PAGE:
7 myths about artificial intelligence (AI) you must stop believing

There has been much hype, over the past few years, about the recent progress in artificial intelligence (AI), primarily through machine learning. If one is to believe headlines in media and scientific publications, it seems that AI is now capable of creating and learning the ways that resemble what humans can do. Consequently, people begin to hope – or fear – that the creation of a fully conscious machine might be something we will witness in our lifetime. However, many of these beliefs originate from deep misconceptions about what AI can do and how. In this post, let’s debunk some of the common myths associated with AI.

Artificial intelligence and robots are the same.

The robots are hardware, whereas artificial intelligence (AI) is software. AI involves programming for the completion of tasks that would otherwise require human labor. Robotics deals with programmable machines called robots that can perform a series of actions autonomously. There are many robots that are not artificially intelligent. Until recently, all industrial robots could only be programmed to perform a repetitive sequence of movements. An excellent example of a robot would be something like a trash compactor robot from a film called WALL-E (2008). However, AI is most likely present in a robot, controlling and navigating systems along with analyzing information to have a specified result.

AI and automation are the same things.

Artificial intelligence and automation are two terms that people are often confused about. They tend to mix AI and automation because they do have a relationship and are interchangeable in some cases. However, there are significant differences between the level of complexity of the two systems. Automation is all about making hardware or software that can do things automatically — without human intervention. Automation may or sometimes may not be based on AI. Automation is achieved by applying sensors and performing an action corresponding to the sensor readings. Take the example of fire alarm systems deployed in buildings. As soon as the smoke sensor is activated, water starts pouring down the pipes.

AI is about machine learning code.

It is common for people to associate machine learning code with AI applications. Recent advances in machine learning are fuelling it. Machine learning is, in fact, a sub-field of AI, where machines are taught to work on themselves and adapt to change. Machine learning algorithms fall into two categories; they are supervised and unsupervised. Supervised algorithms require humans to provide both input and output, in addition to providing feedback on the accuracy of predictions during training. Once the training is complete, the algorithm applies the techniques it has learned. Unsupervised algorithms do not require any training. Instead, deep learning is used to review data and reach conclusions. Unsupervised learning algorithms are used to perform complex processing tasks. In short, AI is the ‘intelligence’ or ‘technology,’ whereas machine learning is the implementation of the computational methods.

AI cannot be creative.

Creativity is a unique attribute of humans. But that doesn’t mean that artificial intelligence can’t be creative or can make something new and valuable. AI draws its knowledge from data, but can also combine different data sources to create something new. Numerous AI projects show that machines are capable of producing intricate works of art that compete with those created by their human counterparts. The Parisian company, Obvious Art, used an algorithm called the Generative Adversarial Network (GAN) to create a portrait that sold 432,500 US dollars. When provided with 15,000 portraits painted between the 14th and 20th centuries, AI observed art and then created something new – just like any human would.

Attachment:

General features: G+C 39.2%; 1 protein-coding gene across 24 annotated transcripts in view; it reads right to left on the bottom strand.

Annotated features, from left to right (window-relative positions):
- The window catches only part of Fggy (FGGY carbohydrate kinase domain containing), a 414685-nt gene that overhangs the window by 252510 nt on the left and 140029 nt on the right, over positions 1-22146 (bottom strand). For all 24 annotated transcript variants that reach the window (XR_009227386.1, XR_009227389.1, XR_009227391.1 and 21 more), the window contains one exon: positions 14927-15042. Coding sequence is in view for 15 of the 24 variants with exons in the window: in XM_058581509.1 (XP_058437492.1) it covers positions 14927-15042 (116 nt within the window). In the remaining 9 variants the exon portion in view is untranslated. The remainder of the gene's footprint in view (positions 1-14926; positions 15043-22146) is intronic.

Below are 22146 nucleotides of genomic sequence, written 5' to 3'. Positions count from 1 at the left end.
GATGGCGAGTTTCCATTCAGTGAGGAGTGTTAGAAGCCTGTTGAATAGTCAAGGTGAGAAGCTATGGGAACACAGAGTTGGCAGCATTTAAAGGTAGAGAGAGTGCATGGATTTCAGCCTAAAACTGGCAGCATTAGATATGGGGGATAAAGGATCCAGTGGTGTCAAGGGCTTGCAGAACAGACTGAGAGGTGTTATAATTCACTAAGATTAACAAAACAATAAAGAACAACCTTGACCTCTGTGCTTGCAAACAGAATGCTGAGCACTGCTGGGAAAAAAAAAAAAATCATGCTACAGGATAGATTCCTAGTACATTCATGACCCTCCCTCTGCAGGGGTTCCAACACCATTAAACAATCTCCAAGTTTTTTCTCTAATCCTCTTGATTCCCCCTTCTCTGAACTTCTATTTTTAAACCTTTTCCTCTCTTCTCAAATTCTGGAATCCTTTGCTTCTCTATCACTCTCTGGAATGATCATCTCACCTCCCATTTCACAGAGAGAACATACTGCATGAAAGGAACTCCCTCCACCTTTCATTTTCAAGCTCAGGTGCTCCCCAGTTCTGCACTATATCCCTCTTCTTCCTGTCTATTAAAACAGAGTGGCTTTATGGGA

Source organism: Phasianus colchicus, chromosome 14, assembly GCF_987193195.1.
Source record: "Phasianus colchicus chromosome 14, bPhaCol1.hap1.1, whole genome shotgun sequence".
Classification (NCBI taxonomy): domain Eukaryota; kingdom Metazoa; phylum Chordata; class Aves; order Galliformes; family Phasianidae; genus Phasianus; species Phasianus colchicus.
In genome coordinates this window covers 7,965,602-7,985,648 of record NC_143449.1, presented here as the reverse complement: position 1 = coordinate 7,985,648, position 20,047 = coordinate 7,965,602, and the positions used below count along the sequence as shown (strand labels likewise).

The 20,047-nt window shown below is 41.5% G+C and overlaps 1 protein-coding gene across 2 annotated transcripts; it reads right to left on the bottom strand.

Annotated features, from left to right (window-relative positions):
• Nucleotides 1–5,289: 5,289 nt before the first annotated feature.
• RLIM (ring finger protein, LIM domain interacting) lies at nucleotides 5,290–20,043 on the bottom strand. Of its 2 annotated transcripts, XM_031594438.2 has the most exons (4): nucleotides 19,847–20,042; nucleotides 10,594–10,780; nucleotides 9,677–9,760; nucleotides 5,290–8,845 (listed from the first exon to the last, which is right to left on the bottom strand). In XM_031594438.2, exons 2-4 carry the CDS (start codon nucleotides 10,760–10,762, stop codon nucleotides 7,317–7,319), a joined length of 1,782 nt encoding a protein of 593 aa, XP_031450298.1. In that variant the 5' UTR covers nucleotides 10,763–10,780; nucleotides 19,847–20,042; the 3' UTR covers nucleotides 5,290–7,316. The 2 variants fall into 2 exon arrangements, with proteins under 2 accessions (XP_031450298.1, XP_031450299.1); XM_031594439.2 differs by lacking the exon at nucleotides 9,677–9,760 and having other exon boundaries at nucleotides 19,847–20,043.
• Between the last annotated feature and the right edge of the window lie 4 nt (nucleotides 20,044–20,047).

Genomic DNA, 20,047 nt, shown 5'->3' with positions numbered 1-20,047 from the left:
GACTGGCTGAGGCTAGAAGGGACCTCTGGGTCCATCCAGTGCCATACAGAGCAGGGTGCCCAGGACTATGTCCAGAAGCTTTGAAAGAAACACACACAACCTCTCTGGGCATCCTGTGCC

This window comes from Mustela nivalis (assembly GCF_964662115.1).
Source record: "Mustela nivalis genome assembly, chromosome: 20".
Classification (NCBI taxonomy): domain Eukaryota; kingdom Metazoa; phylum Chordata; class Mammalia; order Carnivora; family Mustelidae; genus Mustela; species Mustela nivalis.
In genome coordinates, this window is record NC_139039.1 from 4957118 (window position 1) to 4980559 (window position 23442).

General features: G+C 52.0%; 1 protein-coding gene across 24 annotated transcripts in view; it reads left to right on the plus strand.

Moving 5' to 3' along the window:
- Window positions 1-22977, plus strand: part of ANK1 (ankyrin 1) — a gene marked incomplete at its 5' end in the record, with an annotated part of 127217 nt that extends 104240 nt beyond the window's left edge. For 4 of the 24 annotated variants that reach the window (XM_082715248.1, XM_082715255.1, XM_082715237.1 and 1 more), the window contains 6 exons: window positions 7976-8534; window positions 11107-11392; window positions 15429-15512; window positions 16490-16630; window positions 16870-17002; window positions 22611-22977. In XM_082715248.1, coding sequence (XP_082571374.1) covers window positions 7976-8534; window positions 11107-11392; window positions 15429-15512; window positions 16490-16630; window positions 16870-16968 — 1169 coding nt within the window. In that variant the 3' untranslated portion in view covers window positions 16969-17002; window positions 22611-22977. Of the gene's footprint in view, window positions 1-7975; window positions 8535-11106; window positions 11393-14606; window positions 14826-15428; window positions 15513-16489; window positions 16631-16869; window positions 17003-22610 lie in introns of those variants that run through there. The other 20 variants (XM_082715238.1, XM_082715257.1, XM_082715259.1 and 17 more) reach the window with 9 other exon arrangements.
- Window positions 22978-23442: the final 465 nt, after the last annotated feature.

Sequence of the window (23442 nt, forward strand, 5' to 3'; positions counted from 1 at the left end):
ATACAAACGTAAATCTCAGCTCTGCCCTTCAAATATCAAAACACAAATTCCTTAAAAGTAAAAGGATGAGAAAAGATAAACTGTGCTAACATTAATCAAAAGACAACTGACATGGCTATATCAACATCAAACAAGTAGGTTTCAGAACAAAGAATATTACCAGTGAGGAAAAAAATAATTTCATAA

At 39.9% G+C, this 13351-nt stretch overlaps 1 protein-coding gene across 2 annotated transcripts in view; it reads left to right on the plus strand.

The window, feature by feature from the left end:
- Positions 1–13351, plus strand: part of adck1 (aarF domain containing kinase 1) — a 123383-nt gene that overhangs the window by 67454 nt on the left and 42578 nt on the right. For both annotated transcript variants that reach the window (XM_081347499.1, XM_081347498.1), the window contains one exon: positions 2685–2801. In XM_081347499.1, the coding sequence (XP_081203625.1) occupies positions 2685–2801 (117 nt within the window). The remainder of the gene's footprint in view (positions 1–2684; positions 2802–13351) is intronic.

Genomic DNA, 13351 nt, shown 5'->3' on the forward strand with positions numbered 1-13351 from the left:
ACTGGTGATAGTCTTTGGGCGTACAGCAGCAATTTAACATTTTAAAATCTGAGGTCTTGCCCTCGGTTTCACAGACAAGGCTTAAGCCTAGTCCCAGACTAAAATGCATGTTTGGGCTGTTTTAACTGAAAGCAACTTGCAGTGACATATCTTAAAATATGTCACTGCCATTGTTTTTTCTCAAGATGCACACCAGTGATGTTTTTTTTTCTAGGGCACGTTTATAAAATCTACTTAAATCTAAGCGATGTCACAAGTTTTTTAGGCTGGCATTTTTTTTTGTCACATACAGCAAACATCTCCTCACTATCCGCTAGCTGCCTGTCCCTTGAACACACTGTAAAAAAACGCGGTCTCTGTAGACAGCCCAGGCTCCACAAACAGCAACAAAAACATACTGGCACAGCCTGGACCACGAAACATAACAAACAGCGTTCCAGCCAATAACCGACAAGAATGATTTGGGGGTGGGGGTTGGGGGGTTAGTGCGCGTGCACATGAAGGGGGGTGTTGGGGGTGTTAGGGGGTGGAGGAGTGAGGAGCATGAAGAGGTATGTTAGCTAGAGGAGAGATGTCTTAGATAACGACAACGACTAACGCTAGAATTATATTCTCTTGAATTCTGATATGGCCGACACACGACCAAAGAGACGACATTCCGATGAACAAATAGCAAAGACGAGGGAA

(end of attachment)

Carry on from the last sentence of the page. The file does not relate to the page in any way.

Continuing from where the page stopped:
In goes data, outcomes intelligence.

It’s a common misapprehension that AI can give answers when we throw a lot of data at it. It is the quality of data, not the quantity that matters. Quality data is an integral part of an effective algorithm. Poor data produce poor results. Large volumes of poor and inconsistent data do not bring us closer to an accurate outcome. They can instead trick us by creating “apparently accurate” but incorrect results. That’s why AI and machine learning teams have jobs almost entirely focused on curating and cleaning data. Running data processes with AI requires even more engineering and computational power, and AI requires manual processes, often through data labeling.

AI will replace only low-skilled jobs.

People have long feared that AI would eliminate their jobs, but this is a big misconception. It is, however, true that the advent of AI and automation has the potential to disrupt labor seriously. But seeing this as a direct transfer of employment from humans to machines is a result of oversimplification. Some argue that AI will only replace small and simple jobs, freeing people to spend more time working on worthwhile projects. Again it is a mistake to believe that AI will replace only low-skilled and manual jobs. AI-powered robots and applications can already perform work generally reserved for highly trained professionals, such as doctors and lawyers.

AI will surpass humans.

Some experts are afraid of a robot uprising. Elon Musk, for example, called AI humanity’s “biggest existential threat” and compared it to “summoning the demon.” He says—”As AI gets probably much smarter than humans, the relative intelligence ratio is probably similar to that between a person and a cat, maybe bigger, I do think we need to be very careful about the advancement of AI.” However, for many AI and machine learning researchers, an AI that surpasses humans sounds like a distant dream. They are still struggling to solve even simple-seeming problems with AI and machine learning.

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